The sun is setting, not that I can see it with all the rain-laden clouds around. I've nearly ready to start my evening of relaxing. That usually involves watching anime!
I've been addicted to video games ever since I was little. I had the original Game Boy (the one that now looks like a brick compared to new devices), and life improved from there. I remember buying the first playstation, and being so happy with Final Fantasy 7 (I'm a huge FF fan). At that time I knew it was a Japanese game. I even ate sushi occasionally. As well as all the different spells to cast, the different weapons to fight with, I enjoyed the longer, film-like scenes in the game.
Everything changed when I visited my cousins in Australia. Both enjoy games, but they enjoy different types. The oldest one - both are younger than me - he prefers games like Final Fantasy. The youngest, he enjoys racing car games. Yes, I did race with him. And yes, I chose my car on how it looked, rather than the specs.
Anyway, the eldest cousin wanted to show me an anime episode of Angelic Layer. Oh boy. I fell in love. I was so over the moon to watch something in another language (sometimes I feel that English is boring, and there's no real challenge to it. That's why I like other languages), and it was Japanese!
When I went back home a few weeks later (it was a trip of a lifetime, just relaxing with my family), my case had a few anime dvds in them.
When I mean a few, I really mean a few.
That's when I gained the passion for the Japanese language. I wanted to be able to understand what everyone was saying. I never put on the English dubbing. I knew from my experience with reading French that some nuances would certainly be lost in translation.
I can't quite tell you exactly how I came across my Japanese tutor, because otherwise I'd be giving away the name of my work town, which I'd rather not do. Instead I can say that I emailed my teacher, whose simple but effective website explained she was a native Japanese and had taught for many years over here in England, and the rest is history.
Mostly due to getting tired easily, joining a Japanese evening or weekend course wasn't an option. My tutor was perfect for me. One hour a week I'd learn new grammar concepts with her, which included some homework. If I was ill, it didn't matter, I could text the day before and cancel my lesson. At the moment I'm not having lessons, but I'm still watching anime. I'm also reading manga. Now, manga is easy to get if you want the English translation. However, if you live in England as I do, it is extremely difficult to have access to manga in Japanese. Amazon Japan charges quite an arm and a leg in shipping rates. American sites also charge a lot.
I found this amazing company, who I'm sure won't mind me mentioning them (I have to add that I receive no gain from giving out their details), Tokyo 15. They are several hours from where I live, but thankfully they do mail order. They don't have heaps of manga listed, but they take special requests and do their utmost to track down the manga I'm after. Their customer service is first class, especially when they have problems with their supplier, or customs decide to hold a shipment for no reason whatsoever. (They ship items all in one go from Japan, so I usually have to wait a short time before expecting my package).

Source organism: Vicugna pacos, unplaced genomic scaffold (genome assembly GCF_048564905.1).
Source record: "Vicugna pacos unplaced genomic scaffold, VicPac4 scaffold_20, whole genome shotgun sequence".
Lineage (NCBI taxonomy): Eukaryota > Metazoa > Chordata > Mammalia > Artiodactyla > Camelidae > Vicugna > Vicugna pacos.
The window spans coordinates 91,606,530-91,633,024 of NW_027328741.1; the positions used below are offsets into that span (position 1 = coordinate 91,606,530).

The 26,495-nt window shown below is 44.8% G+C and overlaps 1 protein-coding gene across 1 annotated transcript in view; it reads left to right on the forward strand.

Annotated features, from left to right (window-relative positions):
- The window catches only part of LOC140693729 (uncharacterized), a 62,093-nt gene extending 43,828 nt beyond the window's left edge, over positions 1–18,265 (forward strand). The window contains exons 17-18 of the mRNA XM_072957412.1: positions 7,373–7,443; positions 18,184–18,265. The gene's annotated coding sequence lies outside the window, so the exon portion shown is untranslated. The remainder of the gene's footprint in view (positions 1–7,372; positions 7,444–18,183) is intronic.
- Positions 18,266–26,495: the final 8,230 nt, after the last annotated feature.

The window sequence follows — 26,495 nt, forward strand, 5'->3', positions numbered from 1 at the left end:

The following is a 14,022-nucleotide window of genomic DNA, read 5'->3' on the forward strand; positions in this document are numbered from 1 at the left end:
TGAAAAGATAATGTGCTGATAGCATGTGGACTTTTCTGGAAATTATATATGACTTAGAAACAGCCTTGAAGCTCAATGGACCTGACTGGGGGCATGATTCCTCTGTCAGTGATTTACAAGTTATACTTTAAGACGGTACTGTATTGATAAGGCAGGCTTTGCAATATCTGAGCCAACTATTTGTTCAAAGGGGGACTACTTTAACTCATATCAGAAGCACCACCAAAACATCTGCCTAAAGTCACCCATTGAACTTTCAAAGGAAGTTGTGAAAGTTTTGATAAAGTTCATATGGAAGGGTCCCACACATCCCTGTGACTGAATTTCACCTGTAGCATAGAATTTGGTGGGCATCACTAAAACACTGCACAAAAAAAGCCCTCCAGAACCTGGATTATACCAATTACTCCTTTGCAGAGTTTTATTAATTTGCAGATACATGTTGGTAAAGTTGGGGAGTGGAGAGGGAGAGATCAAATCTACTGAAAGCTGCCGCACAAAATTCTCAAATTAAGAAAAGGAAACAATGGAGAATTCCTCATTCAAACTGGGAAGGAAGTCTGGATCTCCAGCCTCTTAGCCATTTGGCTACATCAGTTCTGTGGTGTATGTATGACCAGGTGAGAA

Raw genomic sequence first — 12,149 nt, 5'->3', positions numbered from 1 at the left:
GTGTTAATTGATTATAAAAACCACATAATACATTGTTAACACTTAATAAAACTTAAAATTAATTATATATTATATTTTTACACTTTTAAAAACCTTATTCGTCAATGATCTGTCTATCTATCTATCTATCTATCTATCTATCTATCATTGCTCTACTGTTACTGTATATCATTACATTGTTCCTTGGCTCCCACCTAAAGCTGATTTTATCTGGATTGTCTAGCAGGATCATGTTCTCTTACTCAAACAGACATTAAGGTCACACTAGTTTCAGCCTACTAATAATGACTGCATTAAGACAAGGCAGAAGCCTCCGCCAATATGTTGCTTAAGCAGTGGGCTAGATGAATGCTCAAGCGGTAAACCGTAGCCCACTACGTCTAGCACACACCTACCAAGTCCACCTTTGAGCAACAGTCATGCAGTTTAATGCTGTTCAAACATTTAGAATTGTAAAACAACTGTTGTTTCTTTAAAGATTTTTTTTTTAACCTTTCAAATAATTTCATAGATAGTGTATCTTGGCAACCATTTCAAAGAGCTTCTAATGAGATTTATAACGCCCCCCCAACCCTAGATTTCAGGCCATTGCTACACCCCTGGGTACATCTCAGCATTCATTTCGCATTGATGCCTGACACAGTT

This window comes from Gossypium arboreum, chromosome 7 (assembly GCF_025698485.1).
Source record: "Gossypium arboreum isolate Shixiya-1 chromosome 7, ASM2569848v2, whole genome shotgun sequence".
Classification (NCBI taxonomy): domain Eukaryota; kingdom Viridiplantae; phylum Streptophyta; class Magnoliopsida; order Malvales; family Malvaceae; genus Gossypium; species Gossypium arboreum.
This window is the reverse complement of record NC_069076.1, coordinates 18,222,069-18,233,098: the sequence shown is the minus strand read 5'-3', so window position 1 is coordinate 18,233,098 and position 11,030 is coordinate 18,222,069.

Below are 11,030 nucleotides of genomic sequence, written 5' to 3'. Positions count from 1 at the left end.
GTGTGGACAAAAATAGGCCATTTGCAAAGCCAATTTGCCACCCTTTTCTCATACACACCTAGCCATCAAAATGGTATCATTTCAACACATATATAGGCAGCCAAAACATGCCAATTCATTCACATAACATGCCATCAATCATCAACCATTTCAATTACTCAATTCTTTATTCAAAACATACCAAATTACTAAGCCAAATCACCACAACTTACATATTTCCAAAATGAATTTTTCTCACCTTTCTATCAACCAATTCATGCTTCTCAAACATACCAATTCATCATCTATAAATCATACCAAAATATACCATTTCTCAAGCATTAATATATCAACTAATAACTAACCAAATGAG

In addition to manga, I've recently bought a Japanese children's magazine. I promise to do a post on that soon.
This post was really about introducing how I came to love Japanese, how I came to learn it, how I came to watch so much anime. I do laugh when the subtitles are wrong, and when cultural differences aren't implied at all. It's nice noticing how more and more I can understand what's being said, depending on the type of anime it is. I say that because some anime have a lot of technical terms, often specific to the anime (especially if it involves warfare, or the Japanese feudal system).
Randomly I must mention that Japan is the home of Hello Kitty :) Who can resist her?
I'm not going to have a post with exactly which anime I have. Firstly, I have a lot. The way it is stacked in my room means it doesn't look as bad as it is (I don't have dozens or hundreds of series. But I have a fair few). You'll get to hear about them either in this meme, or in my What Are You Watching? Meme which runs on alternate Wednesdays.
I will be referring to anime and manga throughout this meme, because it plays a large part in learning Japanese for me. I quite happily stick an anime in, with subtitles, and knit in the evenings. I love my anime fests when I usually watch most of a series in one day/over a few days. Mostly this is when I'm ill, and don't do any knitting. Watching anime makes me feel like I'm still doing something. I can watch anime without subtitles, how much I understand depends on which anime series it is.
I'd love to hear if you speak another language (or just read it...I can understand Japanese, French & Spanish more than I can speak or write them. I learn them just so I can read in different languages (or in the case of Japanese understand anime & manga!). Why do you learn them? Is it for pleasure or business?
If you only speak English, of which there is nothing wrong in that, I'd love to hear your views on other languages. Even learning hello/goodbye/please/thank you/where is the....? in the native language will help you when you travel abroad. Most natives appreciate people learning a few customs and a few phrases.
I'm stopping now, it's the end of the week and I'm not entirely sure how coherent this post is! See you next week, for the 2nd meme in this series.